State University of New York at Albany
Evaluating the Self in the Context of Another:
The Three-Selves Model of Social Comparison Assimilation and Contrast
From the straightforward premise that evaluation of the self is relative, social comparison theory makes predictions on such diverse topics as self-regulation, subjective well-being, interpersonal attraction and rejection, group formation, group conflict, prejudice, and perceptions of injustice. Unfortunately, the history of this theory is anything but straightforward. To begin, social comparison is not one theory but two. One theory is about motivation and the factors influencing the type of social comparison information people seek from their social environment. The primary dependent variable in this research has been social comparison choice, To a lesser degree, research has also examined efforts to change the self or others so that desirable comparisons can be made. The second social comparison theory is about self-evaluation and the factors influencing the effects social comparisons have on judgments of the self. The primary dependent variables in this research have been mood and state changes in self-esteem.
Of the two, the first theory has received the most empirical attention. A possible account for this is that motivation was Festinger's (1954a) interest. His views on motives were captured succinctly in the first two hypotheses of his original theory. In Hypothesis I, he argued, “There exists, in the human organism, a drive to evaluate his opinions and his abilities” (p. 117). This statement lead to Hypothesis II, “To the extent that objective, nonsocial means are not available, people evaluate their opinions and abilities by comparison respectively with the opinions and abilities of others” (p. 118). The research that followed these pronouncements has established that Festinger's perspective was lacking in two regards. First, it underestimated the variety of motives contributing to interest social comparison information. The motive to obtain accurate self-evaluation is one. Depending on the context, however, social comparison information may be sought to help in efforts toward self-enhancement, self-verification, and self-improvement, or to help with any number of other personal or interpersonal motivations (see Major, 1994; Taylor & Lobel, 1989; Wood & Taylor, 1991). The second way in which Festinger's original perspective has proved lacking is that it underestimated the desire for social comparison information. People seek such information even when “objective, non-social means” are readily available. Thus, to the extent that one is motivated to self-evaluate (or to self-verify, or to improve, etc.), social comparison is often the first source of information sought (Wood, 1989).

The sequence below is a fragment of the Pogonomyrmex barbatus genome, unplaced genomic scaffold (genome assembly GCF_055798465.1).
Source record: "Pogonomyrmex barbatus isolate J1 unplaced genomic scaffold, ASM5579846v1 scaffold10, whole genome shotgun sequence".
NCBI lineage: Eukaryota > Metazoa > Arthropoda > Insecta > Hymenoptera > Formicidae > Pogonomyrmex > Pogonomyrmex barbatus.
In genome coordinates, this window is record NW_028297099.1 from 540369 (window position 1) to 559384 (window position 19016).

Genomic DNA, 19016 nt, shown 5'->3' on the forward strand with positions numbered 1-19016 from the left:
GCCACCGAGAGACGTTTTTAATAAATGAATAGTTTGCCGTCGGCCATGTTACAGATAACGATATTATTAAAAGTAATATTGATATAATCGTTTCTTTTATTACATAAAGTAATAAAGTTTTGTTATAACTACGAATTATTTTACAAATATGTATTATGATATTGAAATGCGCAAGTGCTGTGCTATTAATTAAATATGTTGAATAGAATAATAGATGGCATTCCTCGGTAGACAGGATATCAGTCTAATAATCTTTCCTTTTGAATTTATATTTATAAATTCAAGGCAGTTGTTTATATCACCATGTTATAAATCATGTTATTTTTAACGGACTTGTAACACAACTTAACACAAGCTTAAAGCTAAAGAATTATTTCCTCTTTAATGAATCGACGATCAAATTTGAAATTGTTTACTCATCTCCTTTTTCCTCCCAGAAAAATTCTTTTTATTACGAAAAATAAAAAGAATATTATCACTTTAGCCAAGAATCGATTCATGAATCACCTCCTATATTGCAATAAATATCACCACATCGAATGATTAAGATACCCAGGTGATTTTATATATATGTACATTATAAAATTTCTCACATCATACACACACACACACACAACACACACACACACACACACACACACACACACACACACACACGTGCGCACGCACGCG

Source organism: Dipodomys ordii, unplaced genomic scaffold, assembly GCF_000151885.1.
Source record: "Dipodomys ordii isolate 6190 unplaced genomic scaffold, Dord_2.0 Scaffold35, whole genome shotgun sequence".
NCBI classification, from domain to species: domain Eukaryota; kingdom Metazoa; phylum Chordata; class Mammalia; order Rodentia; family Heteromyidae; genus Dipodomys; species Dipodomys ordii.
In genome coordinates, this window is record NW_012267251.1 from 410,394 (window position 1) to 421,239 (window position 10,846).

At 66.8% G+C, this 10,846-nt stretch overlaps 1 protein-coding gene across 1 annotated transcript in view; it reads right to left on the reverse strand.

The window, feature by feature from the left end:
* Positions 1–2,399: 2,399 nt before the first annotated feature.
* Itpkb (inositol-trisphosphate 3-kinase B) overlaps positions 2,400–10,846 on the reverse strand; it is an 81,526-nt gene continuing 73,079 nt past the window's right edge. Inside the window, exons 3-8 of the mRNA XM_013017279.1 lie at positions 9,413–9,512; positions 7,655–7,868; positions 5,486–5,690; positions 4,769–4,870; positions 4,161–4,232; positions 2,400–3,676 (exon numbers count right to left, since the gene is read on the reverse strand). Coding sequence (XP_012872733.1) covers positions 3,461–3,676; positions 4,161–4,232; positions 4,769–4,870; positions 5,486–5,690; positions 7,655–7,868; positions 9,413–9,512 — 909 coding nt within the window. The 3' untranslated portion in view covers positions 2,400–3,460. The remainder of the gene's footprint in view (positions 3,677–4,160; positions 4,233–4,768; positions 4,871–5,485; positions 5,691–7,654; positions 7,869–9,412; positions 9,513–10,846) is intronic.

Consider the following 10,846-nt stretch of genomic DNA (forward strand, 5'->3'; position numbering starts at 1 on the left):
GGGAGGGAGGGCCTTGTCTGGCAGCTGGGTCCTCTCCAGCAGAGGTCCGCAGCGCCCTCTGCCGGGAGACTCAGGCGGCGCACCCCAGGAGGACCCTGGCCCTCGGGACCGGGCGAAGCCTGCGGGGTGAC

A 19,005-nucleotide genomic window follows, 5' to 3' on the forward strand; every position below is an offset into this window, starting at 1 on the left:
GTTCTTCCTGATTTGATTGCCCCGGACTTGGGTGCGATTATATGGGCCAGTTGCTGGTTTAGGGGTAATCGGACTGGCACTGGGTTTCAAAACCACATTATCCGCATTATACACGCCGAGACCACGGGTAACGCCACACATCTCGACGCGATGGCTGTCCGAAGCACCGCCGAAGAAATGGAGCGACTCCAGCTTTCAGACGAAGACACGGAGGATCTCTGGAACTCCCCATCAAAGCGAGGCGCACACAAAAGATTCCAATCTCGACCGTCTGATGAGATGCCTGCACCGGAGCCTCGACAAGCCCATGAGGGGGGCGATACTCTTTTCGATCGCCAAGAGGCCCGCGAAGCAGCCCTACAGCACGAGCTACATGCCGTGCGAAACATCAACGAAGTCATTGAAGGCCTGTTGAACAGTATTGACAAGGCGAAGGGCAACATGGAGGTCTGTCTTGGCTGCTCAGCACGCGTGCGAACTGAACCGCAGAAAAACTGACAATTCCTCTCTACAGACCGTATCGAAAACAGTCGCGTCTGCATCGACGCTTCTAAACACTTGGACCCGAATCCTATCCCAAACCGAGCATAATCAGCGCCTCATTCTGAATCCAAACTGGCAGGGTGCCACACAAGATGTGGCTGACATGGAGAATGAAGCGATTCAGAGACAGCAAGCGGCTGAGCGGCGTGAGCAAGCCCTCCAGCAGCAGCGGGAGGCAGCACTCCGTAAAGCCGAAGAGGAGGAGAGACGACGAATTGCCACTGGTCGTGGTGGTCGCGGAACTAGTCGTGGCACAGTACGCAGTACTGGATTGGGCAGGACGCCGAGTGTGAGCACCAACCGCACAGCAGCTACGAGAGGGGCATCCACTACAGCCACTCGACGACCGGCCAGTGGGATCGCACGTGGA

Whereas a great deal of research has advanced a theory of comparison motives, relatively little has advanced a theory of comparative evaluation. However, a host of seemingly contradictory findings suggest that more attention should be paid to this second theory (see Buunk & Ybema, 1997; Collins, 1996; Tesser, 1988). For instance, research has demonstrated that both upward comparison with superior others and downward comparison with inferior others can both raise and lower self-evaluation. As a result, it is often difficult determining what motive is driving an interest in social comparison information in any given situation. To illustrate, someone who seeks upward social comparison may be doing so because of a motive to self-enhance, if this is a circumstance that will raise self-evaluations. Alternatively, this person may be doing this because of a motive to improve, if this is a circumstance that will lower self-evaluation and increase commitment to a goal or if this is a circumstance that will raise self-evaluations and increase feelings of self-efficacy. Finally, this person may be doing this because of a motive to self-verify, if this is a circumstance that will validate an assumed similarity between the self and an exceptional other. Thus, to decode the motives driving different comparison choices across different contexts, it would be informative to clarify the effects that different comparison choices are likely to have on self-evaluation.
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Publication information: Book title: Cognitive Social Psychology: The Princeton Symposium on the Legacy and Future of Social Cognition. Contributors: Gordon B. Moskowitz - Editor. Publisher: Lawrence Erlbaum Associates. Place of publication: Mahwah, NJ. Publication year: 2001. Page number: 75.
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